A prominent Denver civil-rights law firm has announced that it is preparing a lawsuit on behalf of Greg Heard, a homeless man who says he was trying to surrender to a Denver police officer when he was tased in an episode caught on a body-camera video. A former SWAT team leader believes Heard's tasing represented "a textbook use of force," but Michael Berry, a retired police officer who currently trains law enforcers, strongly disagrees. He breaks down the clip, on view below, and notes that the officer's use of unprovoked profanity before pulling his taser's trigger helps explain how incidents like this one can result in excessive force against a suspect and injury or worse to police.
"The biggest tool in our tool belt is communication — our mouth," says Berry, whose training business is called Technical Learning Solutions. "We can de-escalate using verbal control. But an officer's communication can also lead to a suspect being combative or non-compliant. And that's when bad things can happen."
As we reported in a previous post, the Denver Police Department report in the Heard incident dates to June 3 of last year. According to it, officers Greg Dulayev and Adrian Enriquez were dispatched to the corner of Park Avenue West and North Clarkson Street on a call about an assault in progress. Upon their arrival, the document says, "the officers observed an assault occurring in the bushes where a black man was punching a white male."
By the time Officer Dulayev's body-worn camera begins recording, as can be seen in the video, Heard is the only person hiding under a bush. Once the audio kicks in (during the first thirty seconds of the clip, there's no sound because of a delay), Dulayev orders, "Crawl out. Crawl out on your hands and knees. I'll fucking tase you."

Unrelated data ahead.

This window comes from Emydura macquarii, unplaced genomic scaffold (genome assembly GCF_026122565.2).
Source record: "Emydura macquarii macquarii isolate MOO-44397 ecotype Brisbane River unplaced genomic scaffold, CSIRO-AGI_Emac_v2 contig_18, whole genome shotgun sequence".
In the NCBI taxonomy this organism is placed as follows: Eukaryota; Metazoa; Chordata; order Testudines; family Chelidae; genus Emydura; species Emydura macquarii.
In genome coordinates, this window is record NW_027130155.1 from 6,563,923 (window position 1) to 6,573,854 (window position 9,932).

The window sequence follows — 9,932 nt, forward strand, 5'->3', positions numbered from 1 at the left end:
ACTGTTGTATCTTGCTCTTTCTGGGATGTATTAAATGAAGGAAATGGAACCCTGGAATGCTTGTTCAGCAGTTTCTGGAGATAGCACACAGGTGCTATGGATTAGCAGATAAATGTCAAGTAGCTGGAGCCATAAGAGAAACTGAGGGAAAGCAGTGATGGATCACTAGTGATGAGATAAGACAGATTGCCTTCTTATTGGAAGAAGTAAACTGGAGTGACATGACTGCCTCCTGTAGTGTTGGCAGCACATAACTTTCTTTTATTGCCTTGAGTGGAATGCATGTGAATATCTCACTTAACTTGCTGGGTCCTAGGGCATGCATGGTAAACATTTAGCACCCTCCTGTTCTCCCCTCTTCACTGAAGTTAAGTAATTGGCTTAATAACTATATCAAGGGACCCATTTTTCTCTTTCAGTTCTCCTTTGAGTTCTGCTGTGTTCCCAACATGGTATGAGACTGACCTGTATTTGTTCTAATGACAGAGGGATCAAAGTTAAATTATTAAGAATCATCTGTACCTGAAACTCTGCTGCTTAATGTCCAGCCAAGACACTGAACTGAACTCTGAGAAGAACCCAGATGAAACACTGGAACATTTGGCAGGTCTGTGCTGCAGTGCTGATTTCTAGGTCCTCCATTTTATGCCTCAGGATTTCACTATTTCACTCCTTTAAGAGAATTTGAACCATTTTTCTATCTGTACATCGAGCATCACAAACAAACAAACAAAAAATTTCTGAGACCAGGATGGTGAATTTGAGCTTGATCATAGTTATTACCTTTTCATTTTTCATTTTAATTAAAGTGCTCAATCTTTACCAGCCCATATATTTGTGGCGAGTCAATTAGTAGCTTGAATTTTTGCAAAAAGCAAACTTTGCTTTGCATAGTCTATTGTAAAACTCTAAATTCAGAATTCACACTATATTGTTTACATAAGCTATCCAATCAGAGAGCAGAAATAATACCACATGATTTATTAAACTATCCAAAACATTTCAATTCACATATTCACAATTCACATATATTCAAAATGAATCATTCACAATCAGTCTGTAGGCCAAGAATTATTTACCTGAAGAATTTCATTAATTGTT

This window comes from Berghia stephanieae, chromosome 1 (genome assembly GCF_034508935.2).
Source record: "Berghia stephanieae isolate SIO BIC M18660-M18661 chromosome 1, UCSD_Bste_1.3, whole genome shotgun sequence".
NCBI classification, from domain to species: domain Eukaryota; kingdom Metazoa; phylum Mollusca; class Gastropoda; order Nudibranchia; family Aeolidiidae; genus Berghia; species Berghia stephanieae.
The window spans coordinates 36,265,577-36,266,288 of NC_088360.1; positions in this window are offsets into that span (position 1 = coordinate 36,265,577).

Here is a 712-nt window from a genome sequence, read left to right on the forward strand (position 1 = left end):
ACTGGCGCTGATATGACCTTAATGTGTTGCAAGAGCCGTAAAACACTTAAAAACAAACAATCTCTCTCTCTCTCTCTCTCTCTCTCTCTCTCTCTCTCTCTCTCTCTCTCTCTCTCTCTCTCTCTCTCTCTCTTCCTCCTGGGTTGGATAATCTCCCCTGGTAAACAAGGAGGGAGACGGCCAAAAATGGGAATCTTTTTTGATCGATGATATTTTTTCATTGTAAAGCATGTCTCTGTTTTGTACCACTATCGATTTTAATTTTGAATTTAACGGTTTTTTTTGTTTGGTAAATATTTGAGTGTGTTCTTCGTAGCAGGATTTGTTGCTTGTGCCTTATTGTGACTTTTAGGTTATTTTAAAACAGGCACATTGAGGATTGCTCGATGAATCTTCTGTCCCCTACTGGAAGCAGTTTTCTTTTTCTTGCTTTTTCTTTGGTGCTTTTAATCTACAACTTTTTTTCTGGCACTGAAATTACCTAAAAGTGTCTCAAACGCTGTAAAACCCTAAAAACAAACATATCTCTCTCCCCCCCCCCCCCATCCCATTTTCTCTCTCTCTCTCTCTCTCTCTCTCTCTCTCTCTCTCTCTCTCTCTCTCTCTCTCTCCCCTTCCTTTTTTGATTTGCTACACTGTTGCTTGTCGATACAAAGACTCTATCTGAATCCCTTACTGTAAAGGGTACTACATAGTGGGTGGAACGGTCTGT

Heard moves as directed, displaying his hands in front of him in a way that makes it clear he doesn't have a weapon. After crawling out from behind the bush, Heard stands, but he appears to duck in order to avoid overhanging greenery from a tree. At that point, Dulayev snaps, "Stop!" However, Heard takes either one or two more steps — and the officer fires his taser.
In the immediate aftermath of the tasing, Heard gasps, "I can't breathe, man! I can't breathe!" Over subsequent repetitions of this phrase, he even uses the word "sir." Dulayev mostly ignores these statements while trying to arrange for a paramedic to take a look at Heard. But finally, he says, "You're talking, so you can breathe. Relax now. It's over. It's done. Okay?" A moment later, Dulayev asks, "Why you do that, man? All I asked you to do was come out. Was it a bad decision?"